And let us not forget what I outlined in detail in a November column: They’ll all end up with more money in the end, on average, if they (or their stockbrokers) stop believing that they’re smart enough to beat the market. The studies on this are legion, and a particularly fun one showed how badly people in Congress did, on average, when they tried to outsmart the market between 2004 and 2008.
It is perhaps not surprising that those who would be elected officials would not be passive investors. The same enhanced sense of self that propels many of them to run for office may well make them think they have some kind of stock-picking superpower. They almost certainly don’t — and neither do the financial advisers who are charging them handsomely. Perhaps they’ll come to their senses eventually.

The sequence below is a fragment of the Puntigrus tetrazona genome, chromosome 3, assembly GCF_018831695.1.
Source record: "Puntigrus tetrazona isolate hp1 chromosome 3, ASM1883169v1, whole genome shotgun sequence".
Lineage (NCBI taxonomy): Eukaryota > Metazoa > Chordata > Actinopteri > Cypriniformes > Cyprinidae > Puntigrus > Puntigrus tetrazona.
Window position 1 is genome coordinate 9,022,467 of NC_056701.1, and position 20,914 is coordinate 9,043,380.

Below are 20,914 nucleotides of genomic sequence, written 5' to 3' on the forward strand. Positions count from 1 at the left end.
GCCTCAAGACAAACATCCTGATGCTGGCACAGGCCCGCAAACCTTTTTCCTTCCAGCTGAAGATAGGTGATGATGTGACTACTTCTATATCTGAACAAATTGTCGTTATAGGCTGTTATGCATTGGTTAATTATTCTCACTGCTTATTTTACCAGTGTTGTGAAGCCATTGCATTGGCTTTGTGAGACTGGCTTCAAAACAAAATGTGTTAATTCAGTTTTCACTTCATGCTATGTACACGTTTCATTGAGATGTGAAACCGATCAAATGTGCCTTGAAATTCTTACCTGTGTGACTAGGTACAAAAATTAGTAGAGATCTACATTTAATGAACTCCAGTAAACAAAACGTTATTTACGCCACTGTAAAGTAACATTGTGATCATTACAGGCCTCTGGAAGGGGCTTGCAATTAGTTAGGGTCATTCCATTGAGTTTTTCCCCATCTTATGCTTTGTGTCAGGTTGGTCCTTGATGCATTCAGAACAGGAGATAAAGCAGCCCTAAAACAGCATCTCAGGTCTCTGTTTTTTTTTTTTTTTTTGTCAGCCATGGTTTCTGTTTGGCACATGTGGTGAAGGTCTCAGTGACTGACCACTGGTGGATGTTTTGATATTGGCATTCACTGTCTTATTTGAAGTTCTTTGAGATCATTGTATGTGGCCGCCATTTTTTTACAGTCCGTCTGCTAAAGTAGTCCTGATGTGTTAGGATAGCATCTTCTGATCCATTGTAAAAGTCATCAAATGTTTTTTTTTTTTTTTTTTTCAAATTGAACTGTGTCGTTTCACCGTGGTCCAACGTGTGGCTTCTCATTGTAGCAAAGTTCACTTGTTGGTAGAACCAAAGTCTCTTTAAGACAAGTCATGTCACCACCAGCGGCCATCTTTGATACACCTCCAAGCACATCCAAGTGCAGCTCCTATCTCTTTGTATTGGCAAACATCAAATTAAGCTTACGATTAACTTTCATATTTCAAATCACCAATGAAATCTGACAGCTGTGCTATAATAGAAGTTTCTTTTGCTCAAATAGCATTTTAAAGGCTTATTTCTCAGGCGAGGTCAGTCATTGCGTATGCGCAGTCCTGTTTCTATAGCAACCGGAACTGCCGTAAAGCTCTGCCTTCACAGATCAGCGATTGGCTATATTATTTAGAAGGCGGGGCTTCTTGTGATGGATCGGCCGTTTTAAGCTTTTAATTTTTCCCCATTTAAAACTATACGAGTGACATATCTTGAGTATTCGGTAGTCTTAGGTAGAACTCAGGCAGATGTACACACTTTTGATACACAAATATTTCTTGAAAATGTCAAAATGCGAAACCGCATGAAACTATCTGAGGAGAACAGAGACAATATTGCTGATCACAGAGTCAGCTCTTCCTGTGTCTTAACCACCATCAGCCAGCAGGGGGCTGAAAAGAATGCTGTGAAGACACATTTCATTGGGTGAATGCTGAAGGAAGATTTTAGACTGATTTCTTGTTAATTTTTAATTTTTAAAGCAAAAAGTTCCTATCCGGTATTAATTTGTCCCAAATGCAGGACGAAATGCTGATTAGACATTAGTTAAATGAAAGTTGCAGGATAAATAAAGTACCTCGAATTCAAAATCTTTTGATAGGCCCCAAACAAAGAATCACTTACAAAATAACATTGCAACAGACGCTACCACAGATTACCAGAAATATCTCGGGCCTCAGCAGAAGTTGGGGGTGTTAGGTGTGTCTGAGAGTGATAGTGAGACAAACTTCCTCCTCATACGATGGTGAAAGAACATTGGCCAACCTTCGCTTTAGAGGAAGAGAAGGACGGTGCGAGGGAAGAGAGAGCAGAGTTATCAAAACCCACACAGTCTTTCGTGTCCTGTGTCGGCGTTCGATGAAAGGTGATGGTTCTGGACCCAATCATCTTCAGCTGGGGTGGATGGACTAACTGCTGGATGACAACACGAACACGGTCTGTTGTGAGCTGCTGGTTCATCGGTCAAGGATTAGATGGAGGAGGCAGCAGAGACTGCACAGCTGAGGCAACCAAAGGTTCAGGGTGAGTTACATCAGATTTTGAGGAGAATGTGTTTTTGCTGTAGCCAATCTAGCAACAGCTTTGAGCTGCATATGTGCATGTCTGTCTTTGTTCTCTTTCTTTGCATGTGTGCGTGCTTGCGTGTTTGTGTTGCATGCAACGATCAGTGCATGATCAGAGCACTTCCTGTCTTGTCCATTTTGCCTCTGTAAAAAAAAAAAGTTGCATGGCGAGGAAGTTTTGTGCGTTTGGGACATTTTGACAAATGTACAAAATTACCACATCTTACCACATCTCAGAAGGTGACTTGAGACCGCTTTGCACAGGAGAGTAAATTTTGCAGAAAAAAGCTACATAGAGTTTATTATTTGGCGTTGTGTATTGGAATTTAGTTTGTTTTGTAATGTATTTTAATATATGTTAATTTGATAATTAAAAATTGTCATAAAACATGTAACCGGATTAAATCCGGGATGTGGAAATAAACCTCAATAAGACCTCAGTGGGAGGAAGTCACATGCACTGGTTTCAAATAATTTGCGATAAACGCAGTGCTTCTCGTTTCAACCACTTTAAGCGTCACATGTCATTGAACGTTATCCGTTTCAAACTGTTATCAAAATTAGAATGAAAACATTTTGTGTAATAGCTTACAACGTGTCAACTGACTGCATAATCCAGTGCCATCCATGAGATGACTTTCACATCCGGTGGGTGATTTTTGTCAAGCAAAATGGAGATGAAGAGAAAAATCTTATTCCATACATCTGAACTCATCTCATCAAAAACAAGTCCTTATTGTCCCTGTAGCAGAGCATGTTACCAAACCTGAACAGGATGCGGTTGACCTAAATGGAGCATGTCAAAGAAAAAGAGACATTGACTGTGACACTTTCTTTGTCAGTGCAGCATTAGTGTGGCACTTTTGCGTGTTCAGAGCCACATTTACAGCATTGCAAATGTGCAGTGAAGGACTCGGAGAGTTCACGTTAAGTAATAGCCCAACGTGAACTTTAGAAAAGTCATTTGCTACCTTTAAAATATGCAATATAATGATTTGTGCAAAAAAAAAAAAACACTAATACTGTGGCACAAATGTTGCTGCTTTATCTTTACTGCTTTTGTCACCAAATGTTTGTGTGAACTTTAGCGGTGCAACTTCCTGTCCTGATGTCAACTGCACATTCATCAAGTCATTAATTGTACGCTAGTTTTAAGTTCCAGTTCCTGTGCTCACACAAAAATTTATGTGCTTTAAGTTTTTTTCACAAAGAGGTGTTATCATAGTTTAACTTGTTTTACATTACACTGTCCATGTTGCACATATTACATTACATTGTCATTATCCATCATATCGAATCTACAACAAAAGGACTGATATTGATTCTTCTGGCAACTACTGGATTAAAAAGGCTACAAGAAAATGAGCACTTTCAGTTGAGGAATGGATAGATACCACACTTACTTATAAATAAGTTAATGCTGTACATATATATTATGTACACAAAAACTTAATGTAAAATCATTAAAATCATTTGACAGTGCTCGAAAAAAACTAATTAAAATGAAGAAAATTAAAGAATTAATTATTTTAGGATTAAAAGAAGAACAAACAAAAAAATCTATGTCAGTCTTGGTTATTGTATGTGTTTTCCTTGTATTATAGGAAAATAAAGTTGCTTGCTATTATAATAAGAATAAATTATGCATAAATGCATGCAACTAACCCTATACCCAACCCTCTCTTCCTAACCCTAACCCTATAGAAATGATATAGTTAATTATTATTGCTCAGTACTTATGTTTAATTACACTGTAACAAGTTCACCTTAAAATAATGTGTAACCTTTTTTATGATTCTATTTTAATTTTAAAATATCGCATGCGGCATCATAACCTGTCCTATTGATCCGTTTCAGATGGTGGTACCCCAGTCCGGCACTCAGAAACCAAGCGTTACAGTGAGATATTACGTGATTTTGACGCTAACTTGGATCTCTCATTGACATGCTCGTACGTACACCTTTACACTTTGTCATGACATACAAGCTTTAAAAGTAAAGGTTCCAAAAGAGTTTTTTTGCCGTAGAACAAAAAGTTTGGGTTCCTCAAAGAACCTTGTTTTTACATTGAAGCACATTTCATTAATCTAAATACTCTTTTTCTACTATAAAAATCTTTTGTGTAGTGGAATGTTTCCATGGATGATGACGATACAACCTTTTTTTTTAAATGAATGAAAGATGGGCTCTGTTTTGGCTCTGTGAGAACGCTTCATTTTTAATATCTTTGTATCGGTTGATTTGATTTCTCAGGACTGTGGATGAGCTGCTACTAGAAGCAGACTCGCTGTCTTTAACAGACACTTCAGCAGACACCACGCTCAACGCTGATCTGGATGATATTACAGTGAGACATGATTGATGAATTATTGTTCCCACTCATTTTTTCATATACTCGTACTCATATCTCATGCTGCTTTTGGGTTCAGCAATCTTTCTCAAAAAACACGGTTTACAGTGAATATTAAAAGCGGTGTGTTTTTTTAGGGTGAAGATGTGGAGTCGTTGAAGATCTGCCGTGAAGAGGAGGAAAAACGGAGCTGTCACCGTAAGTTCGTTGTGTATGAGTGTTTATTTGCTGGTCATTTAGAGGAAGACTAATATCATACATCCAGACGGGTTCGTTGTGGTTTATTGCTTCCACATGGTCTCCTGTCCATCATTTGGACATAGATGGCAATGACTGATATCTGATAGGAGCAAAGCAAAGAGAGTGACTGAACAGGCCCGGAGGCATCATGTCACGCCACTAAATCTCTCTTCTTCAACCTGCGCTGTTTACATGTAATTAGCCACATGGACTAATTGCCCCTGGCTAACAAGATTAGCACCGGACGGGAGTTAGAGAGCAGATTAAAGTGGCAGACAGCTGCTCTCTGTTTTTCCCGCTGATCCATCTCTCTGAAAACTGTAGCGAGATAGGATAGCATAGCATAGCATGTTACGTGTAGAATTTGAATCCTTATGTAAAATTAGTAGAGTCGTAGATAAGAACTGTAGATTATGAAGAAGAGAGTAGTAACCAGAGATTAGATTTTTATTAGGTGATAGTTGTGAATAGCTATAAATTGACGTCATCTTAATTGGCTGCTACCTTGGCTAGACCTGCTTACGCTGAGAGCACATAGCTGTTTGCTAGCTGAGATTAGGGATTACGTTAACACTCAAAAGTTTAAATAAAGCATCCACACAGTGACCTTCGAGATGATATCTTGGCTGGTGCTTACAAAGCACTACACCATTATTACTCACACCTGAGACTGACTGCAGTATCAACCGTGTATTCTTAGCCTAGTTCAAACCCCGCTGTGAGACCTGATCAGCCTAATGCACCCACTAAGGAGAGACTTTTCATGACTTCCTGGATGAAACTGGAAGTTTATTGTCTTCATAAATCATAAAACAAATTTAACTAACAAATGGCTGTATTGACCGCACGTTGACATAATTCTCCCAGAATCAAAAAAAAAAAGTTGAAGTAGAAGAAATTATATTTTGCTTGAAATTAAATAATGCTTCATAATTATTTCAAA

Others may own stock or trade it to blow off steam, as a form of gambling. If they can afford to lose the money, and are truly not using any inside information or in a position to influence the policies that affect the companies they bet on, then there is no real harm.
But do they wish to lose elections over it?
Certainly, stock trading wasn’t the only issue at play in Georgia. But in purple parts of the country or districts where upstarts in their own party would try to make a case of it, these newly elected officials could be vulnerable. If they avoid individual stocks for political reasons rather than more principled reasons, so be it. It’s all to the good.
Or perhaps these committed owners and traders of stock will answer to you, if not to me or someone trying to take their job. Look up your representatives’ stock holdings, which government websites make it easy to do for both senators and members of the House.
If you find yourself exercised by their holdings, write them a letter or give them a call. Tell them I sent you, point to this column, and let me know if and how they reply.
Maybe you’ll have better luck than I did.